Now that ADF 2.0 is finally released, we need to update all our Getting Started content. While we're doing this, we wanted to give you a quick guide to create an ADF based application.
ADF 2.0 works with Alfresco Content Services 5.2.x, Alfresco Community Edition 5.2.x and Alfresco Process Services (Powered by Activiti) 1.6.4+/1.7.x. You'll need to have at least one of these running before going ahead. No special configuration is required during development.
Please note that ADF does not currently support Activiti, only Alfresco Process Services. We plan to bring this support in the future. Stay tuned for more news on this topic.
Since we're embracing Angular CLI, there are a few things you need to have installed:
Start by installing node.js. Once this is installed install Angular CLI, then Yeoman and the ADF App Generator:
$ npm install -g @angular/cli
$ npm install -g yo
$ npm install -g generator-alfresco-adf-app
Depending on your system, you may have to run the commands above with sudo.
Next up, let's generate our application with Yeoman:
$ yo alfresco-adf-app
The generator will now ask a few questions, mainly the name of your app, and which blueprint you want to use:
You can select one of three blueprints. To describe them from the bottom up:
This will generate an application for Alfresco Process Services. It contains the following components: Login, App List, Task List, Form and Start Process.
This will generate an application for Alfresco Content Services (or Alfresco Community Edition). It contains the following components: Login, Document List, Viewer.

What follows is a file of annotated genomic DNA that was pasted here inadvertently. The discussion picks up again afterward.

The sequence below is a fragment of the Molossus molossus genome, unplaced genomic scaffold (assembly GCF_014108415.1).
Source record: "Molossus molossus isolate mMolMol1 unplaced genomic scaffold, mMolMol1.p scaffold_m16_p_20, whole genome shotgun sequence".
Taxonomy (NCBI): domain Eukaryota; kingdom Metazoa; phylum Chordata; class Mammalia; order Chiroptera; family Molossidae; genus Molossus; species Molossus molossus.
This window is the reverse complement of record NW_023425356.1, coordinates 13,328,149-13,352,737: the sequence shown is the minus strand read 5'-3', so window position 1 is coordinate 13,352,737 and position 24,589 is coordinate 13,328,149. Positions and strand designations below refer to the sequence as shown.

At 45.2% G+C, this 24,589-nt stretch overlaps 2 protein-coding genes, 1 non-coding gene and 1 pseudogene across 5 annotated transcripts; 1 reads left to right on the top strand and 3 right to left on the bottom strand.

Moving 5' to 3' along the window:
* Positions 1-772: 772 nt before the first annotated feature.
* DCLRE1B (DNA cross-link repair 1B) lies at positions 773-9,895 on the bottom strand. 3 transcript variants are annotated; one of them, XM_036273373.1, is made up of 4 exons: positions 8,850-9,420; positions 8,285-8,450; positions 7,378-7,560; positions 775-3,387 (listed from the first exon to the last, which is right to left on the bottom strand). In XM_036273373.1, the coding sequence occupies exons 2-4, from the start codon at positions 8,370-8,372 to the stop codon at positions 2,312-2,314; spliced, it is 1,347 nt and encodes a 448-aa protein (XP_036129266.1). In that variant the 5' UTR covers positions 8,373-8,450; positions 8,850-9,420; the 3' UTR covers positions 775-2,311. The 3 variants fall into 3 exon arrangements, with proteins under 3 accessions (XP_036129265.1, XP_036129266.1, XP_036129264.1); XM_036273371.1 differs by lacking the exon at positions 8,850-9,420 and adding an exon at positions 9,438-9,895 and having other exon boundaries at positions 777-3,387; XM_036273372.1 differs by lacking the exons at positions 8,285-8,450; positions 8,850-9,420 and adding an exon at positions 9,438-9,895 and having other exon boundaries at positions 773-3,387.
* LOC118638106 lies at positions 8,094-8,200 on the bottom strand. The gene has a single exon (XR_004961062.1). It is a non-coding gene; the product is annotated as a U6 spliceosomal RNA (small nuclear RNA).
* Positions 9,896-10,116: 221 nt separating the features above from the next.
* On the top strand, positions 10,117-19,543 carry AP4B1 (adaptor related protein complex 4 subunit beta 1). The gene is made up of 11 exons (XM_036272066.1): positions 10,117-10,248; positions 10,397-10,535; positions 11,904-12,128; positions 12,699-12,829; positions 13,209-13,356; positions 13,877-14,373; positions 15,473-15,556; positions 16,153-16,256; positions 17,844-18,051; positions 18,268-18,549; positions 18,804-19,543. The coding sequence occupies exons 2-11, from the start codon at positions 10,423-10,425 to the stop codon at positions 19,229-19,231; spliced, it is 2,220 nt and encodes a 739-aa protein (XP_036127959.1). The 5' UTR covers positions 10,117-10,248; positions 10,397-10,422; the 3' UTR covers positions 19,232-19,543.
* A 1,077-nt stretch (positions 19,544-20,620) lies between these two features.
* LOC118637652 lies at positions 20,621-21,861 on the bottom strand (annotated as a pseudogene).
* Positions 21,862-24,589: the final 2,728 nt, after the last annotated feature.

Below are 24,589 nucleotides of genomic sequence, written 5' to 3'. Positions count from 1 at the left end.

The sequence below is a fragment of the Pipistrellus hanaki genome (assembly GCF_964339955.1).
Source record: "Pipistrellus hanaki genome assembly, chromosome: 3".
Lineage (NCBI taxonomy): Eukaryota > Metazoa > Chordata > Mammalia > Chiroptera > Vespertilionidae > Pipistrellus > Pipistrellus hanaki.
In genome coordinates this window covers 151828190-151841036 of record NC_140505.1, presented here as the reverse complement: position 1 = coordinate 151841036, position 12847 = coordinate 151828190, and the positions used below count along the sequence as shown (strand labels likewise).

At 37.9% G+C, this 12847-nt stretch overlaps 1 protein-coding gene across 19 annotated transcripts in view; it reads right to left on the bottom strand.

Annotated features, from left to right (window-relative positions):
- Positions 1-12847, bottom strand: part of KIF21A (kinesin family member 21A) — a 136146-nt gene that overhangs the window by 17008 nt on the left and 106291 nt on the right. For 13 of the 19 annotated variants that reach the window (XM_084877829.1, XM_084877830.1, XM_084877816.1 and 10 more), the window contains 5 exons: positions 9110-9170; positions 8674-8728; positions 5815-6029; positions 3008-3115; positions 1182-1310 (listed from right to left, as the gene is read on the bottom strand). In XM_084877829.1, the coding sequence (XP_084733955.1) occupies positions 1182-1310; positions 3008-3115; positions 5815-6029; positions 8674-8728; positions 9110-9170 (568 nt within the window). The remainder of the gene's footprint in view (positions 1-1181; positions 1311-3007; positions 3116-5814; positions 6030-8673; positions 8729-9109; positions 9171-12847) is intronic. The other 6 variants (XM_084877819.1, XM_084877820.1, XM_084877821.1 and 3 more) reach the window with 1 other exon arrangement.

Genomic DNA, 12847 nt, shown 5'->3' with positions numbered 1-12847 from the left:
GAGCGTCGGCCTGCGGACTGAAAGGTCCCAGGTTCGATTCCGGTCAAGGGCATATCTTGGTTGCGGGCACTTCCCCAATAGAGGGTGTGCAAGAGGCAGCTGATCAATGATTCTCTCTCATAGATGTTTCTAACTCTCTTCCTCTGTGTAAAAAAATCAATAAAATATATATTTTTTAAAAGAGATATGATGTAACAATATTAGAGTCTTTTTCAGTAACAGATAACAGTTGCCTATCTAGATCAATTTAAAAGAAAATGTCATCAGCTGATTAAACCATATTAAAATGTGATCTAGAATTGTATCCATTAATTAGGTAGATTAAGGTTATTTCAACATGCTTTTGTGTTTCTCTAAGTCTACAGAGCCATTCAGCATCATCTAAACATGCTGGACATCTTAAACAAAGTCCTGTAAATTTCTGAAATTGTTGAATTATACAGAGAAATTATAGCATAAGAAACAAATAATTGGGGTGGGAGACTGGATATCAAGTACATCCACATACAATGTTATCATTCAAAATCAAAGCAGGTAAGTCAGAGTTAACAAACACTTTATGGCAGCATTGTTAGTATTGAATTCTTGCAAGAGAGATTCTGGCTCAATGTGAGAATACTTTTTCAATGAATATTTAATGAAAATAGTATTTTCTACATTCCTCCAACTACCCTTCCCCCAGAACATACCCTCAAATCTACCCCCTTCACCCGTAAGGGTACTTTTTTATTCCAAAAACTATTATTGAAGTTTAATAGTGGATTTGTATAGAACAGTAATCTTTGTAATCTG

Process and Content Services
This will generate an application for both Alfresco Process and Content Services and will be a combination of the two blueprints above.
Select the one you want to use, and the generator will now ask if you want to install dependencies right away. Enter "Y" and hit enter.
This can take a minute or two depending on your internet connection. You might see a few warnings at the end like this:
npm notice created a lockfile as package-lock.json. You should commit this file.
npm WARN @email@example.com requires a peer of @firstname.lastname@example.org-NG but none is installed. You must install peer dependencies yourself.
npm WARN @email@example.com requires a peer of @firstname.lastname@example.org-NG but none is installed. You must install peer dependencies yourself.
npm WARN @email@example.com requires a peer of moment@^2.18.1 but none is installed. You must install peer dependencies yourself.
npm WARN firstname.lastname@example.org requires a peer of @angular/compiler@^2.3.1 || >=4.0.0-beta <5.0.0 but none is installed. You must install peer dependencies yourself.
npm WARN email@example.com requires a peer of @angular/core@^2.3.1 || >=4.0.0-beta <5.0.0 but none is installed. You must install peer dependencies yourself.
These warnings are normal. Unfortunately they happen within the Angular Flex Layout package that ADF depends on. You can safely ignore them.
Next you want to change into the directory of your app and inspect the proxy.conf.json file. This file will tell Webpack to create a proxy for your backend (Content or Process services). Change the URLs and ports to reflect where they are currently running. In my case I have ACS running on http://localhost:8080 and APS running on http://localhost:9999, so my proxy.conf.json file should look like this:
You'll notice that this is an Angular CLI project, so you can now take advantage of all the CLI commands to generate new components, modules and much more. We encourage you to checkout the Angular CLI documentation.
Now you can simply run "npm start". This takes a couple of seconds, and will automatically open a browser to http://localhost:4200/. Once the page loads, you can navigate to http://localhost:4200/login which should look like this:
Enter a valid username and password and you have now successfully created your very first ADF 2.0 application!